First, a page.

Writing projects that don’t want to end can be hellish for writers. Winston Churchill’s advice to the British people during the London Blitz comes to mind: “If you’re going through hell, keep going.” One way forward is to read great books about great strugglers, like The Splendid and the Vile. Thirty-six years ago, I began drafting a story that would evolve into Mortal Things, which launches on Tuesday, October 4. Writers, keep the faith.
Here’s my recent review about The Splendid and the Vile on Goodreads.
Will we ever tire of reading biographies of Winston Churchill? Probably not, especially when the likes of Erik Larson find his life worthy of scrutiny. The Splendid and the Vile examines only the first year of Churchill’s wartime term as British prime minister, but that’s enough for Larson to paint an incredibly vivid portrayal of the wartime leader, his immediate family members and associates, and of ordinary British life during the Battle of Britain.
Churchill’s policies and personality impacted the British in those fearful days, “making people feel loftier, stronger, and above all, more courageous.” (page 57)
Through one harrowing moment after the other, Larson keeps the reader right there in the middle of it all. A gifted writer tells a story well. This gifted writer tells multiple intertwined stories and makes the historical setting brutally and tenderly real. His storytelling is both cinematic and individual, urging the reader on to the next round of bombing, negotiating, or courting—finally leaving us a bit wistful that we must leave these characters and close the book.
The Splendid and the Vile centers on Churchill but pays attention to his fellow players on the world stage and to smaller figures in his daily life, an approach that creates a broad and deep human landscape. Larson’s judicious and effective use of wartime diaries (many of them were part of a government-supported effort to record the thoughts of its citizens) has much to do with the book’s rich portrayal of both featured individuals and of relatively anonymous British people.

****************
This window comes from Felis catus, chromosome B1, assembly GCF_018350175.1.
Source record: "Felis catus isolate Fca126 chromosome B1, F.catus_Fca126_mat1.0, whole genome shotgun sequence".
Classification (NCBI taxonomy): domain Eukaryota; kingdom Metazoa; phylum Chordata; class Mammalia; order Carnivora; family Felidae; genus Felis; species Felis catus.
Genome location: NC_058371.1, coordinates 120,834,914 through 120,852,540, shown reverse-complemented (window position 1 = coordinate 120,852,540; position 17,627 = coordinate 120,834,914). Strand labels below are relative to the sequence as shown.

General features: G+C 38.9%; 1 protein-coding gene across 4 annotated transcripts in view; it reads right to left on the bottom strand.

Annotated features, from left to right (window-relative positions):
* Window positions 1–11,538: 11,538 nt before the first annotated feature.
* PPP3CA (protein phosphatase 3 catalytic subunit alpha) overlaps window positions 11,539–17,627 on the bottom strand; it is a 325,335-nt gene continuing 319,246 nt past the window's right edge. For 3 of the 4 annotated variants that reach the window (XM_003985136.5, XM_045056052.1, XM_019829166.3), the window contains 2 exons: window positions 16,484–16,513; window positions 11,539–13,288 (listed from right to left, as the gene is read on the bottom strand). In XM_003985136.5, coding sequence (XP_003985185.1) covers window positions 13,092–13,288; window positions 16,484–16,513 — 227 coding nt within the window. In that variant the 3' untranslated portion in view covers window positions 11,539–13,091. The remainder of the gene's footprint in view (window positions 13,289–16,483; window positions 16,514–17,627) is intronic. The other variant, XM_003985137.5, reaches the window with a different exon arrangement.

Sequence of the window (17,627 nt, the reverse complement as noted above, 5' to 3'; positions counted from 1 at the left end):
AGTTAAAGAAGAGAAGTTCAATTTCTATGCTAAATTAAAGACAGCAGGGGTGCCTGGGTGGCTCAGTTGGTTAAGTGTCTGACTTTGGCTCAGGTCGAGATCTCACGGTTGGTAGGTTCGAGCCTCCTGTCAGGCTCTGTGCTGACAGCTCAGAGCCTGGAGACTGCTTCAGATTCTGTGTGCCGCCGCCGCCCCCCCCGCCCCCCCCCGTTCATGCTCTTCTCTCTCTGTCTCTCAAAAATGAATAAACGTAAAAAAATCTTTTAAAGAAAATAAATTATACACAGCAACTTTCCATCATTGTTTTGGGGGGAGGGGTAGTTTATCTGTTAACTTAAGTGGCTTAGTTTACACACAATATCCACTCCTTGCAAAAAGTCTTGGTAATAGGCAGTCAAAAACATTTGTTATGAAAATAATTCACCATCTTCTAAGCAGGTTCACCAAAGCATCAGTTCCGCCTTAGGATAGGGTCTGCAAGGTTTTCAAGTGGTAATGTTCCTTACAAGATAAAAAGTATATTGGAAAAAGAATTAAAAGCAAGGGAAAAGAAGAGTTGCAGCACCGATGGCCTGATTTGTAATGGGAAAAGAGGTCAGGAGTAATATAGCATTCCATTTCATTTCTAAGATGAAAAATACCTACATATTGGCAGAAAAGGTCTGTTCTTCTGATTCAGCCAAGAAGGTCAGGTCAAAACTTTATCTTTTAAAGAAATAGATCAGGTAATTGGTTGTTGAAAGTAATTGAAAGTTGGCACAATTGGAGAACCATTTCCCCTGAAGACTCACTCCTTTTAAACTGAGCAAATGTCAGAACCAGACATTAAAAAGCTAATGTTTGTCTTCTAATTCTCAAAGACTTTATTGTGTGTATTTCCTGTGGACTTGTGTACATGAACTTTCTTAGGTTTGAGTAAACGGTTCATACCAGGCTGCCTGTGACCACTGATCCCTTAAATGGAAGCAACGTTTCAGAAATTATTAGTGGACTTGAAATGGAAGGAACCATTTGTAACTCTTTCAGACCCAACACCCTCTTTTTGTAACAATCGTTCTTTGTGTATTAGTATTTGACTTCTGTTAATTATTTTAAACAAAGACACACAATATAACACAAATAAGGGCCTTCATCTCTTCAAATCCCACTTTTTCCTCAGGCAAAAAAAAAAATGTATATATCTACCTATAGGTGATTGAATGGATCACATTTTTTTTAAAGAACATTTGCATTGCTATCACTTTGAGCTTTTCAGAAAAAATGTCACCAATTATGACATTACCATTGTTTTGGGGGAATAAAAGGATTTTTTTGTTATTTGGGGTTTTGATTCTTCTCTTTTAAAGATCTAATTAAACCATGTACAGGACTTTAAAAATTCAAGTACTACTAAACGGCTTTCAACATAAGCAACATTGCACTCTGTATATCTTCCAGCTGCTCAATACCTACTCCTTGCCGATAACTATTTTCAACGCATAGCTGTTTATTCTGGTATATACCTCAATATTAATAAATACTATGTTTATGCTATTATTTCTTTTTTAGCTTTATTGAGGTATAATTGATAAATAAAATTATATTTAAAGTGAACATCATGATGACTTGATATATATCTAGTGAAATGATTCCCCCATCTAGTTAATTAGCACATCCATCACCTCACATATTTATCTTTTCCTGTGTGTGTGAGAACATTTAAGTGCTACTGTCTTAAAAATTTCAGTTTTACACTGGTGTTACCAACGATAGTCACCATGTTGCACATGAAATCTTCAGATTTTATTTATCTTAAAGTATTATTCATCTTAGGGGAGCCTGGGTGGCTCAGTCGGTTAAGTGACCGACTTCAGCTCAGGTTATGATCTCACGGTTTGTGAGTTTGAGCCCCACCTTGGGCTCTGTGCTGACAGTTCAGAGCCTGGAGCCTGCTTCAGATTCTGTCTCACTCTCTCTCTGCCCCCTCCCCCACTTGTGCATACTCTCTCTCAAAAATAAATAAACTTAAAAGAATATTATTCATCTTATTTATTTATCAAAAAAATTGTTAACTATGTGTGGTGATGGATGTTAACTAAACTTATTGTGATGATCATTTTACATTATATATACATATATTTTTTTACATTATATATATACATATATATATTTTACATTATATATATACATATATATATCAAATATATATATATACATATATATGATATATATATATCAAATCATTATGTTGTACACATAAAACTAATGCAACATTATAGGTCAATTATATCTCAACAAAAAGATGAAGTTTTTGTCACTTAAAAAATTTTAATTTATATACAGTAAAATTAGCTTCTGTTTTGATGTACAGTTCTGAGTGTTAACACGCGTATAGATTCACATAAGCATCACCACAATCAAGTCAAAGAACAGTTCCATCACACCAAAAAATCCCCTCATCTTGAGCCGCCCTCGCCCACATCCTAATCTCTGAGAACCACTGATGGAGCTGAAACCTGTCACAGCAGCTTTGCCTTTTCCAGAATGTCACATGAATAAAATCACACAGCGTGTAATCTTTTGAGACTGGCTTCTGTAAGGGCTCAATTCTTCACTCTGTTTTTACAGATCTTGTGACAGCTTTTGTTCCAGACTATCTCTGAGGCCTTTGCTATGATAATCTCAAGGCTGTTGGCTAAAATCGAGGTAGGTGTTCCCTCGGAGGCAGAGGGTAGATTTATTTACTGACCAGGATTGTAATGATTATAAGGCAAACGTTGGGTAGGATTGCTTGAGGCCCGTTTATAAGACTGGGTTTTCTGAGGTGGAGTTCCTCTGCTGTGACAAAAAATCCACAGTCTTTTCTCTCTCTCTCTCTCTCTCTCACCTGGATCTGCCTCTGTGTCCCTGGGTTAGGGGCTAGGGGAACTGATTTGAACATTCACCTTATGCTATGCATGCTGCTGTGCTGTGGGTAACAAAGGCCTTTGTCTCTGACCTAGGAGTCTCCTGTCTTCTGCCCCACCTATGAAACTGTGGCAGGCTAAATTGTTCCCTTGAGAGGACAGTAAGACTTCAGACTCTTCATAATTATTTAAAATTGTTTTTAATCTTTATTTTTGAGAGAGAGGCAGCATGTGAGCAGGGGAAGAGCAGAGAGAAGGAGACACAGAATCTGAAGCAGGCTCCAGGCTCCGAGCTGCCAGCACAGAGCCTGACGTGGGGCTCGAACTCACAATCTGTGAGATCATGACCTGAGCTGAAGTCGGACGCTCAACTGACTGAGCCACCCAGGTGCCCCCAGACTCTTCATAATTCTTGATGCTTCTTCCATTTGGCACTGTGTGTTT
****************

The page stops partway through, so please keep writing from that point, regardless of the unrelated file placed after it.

In particular, Larson’s mining of the journals of Churchill’s daughter Mary and of the PM’s private secretary John Colville provide some of the book’s most engaging and illuminating personal threads. Their stories enhance the greater context, but Larson gives them their due as lives worthy of our attention.
“The life expectancy of a new member of a bomber crew was about two weeks” (page 374), yet Colville sought transfer to such a unit.
Larson’s focus on the romantic dreams of the lives concerned underlines the reality that even in the midst of hell on earth, people fall in love, crave sex, and do all the ordinary and silly things that we take for granted in peacetime.
Such attention to detail concerning the human spirit enriches the book, yet one aspect of human life goes barely addressed in this otherwise deeply and broadly rich portrait. For the most part, religious faith mattered for that generation. It made them see the world differently than we do in the secular West today. Not long after Churchill’s first wartime year ended, CS Lewis delivered his series of BBC talks about Christianity, which subsequently formed the basis for Mere Christianity. The Oxford professor had been requested by the BBC to give those talks. We can deduce a level of belief on the part of the book’s principals from occasional mentions of attendance at religious services, but mostly the book is quiet about personal religious faith.
Overall, this book delivers everything its publishers promise. Highly recommended.
Thanks for reading this post. If you like it, I hope you’ll follow me on Twitter @nedbachus, at nedbachus.com, and that you’ll Like the Facebook Page, Open Admissions.
Mortal Things, my novel, will be published October 4, and if you’d like to pre-order it, you can do it on the nedbachus.com website or at Tree of Life. If you’re in Philly, join us for the book launch at the Mermaid Inn TWO WEEKS FROM TODAY on October 4 at 7 PM. https://www.treeoflifetreeofjoy.com/mortal-things